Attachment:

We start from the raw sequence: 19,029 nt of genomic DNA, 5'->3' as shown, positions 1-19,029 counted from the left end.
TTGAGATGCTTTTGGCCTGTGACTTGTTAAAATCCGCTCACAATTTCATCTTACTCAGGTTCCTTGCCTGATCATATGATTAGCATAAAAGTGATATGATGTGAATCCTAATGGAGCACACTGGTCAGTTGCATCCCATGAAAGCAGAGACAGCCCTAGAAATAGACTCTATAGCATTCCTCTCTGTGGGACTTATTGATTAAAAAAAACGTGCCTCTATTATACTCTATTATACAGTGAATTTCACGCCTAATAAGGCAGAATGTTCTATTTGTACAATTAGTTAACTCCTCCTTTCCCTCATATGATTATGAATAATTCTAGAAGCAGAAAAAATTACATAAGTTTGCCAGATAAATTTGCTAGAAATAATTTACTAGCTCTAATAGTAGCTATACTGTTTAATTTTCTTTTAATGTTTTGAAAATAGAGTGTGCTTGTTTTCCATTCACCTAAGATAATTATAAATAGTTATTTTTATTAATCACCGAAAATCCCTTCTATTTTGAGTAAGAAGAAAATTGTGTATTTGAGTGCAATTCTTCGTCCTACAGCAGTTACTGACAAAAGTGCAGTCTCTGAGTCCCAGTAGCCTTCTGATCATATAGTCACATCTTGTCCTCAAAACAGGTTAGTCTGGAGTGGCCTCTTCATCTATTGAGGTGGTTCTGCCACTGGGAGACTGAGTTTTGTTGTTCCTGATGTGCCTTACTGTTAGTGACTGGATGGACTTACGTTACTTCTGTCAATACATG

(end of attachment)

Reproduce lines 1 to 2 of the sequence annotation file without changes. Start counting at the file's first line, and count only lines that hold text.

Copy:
We start from the raw sequence: 19,029 nt of genomic DNA, 5'->3' as shown, positions 1-19,029 counted from the left end.
TTGAGATGCTTTTGGCCTGTGACTTGTTAAAATCCGCTCACAATTTCATCTTACTCAGGTTCCTTGCCTGATCATATGATTAGCATAAAAGTGATATGATGTGAATCCTAATGGAGCACACTGGTCAGTTGCATCCCATGAAAGCAGAGACAGCCCTAGAAATAGACTCTATAGCATTCCTCTCTGTGGGACTTATTGATTAAAAAAAACGTGCCTCTATTATACTCTATTATACAGTGAATTTCACGCCTAATAAGGCAGAATGTTCTATTTGTACAATTAGTTAACTCCTCCTTTCCCTCATATGATTATGAATAATTCTAGAAGCAGAAAAAATTACATAAGTTTGCCAGATAAATTTGCTAGAAATAATTTACTAGCTCTAATAGTAGCTATACTGTTTAATTTTCTTTTAATGTTTTGAAAATAGAGTGTGCTTGTTTTCCATTCACCTAAGATAATTATAAATAGTTATTTTTATTAATCACCGAAAATCCCTTCTATTTTGAGTAAGAAGAAAATTGTGTATTTGAGTGCAATTCTTCGTCCTACAGCAGTTACTGACAAAAGTGCAGTCTCTGAGTCCCAGTAGCCTTCTGATCATATAGTCACATCTTGTCCTCAAAACAGGTTAGTCTGGAGTGGCCTCTTCATCTATTGAGGTGGTTCTGCCACTGGGAGACTGAGTTTTGTTGTTCCTGATGTGCCTTACTGTTAGTGACTGGATGGACTTACGTTACTTCTGTCAATACATG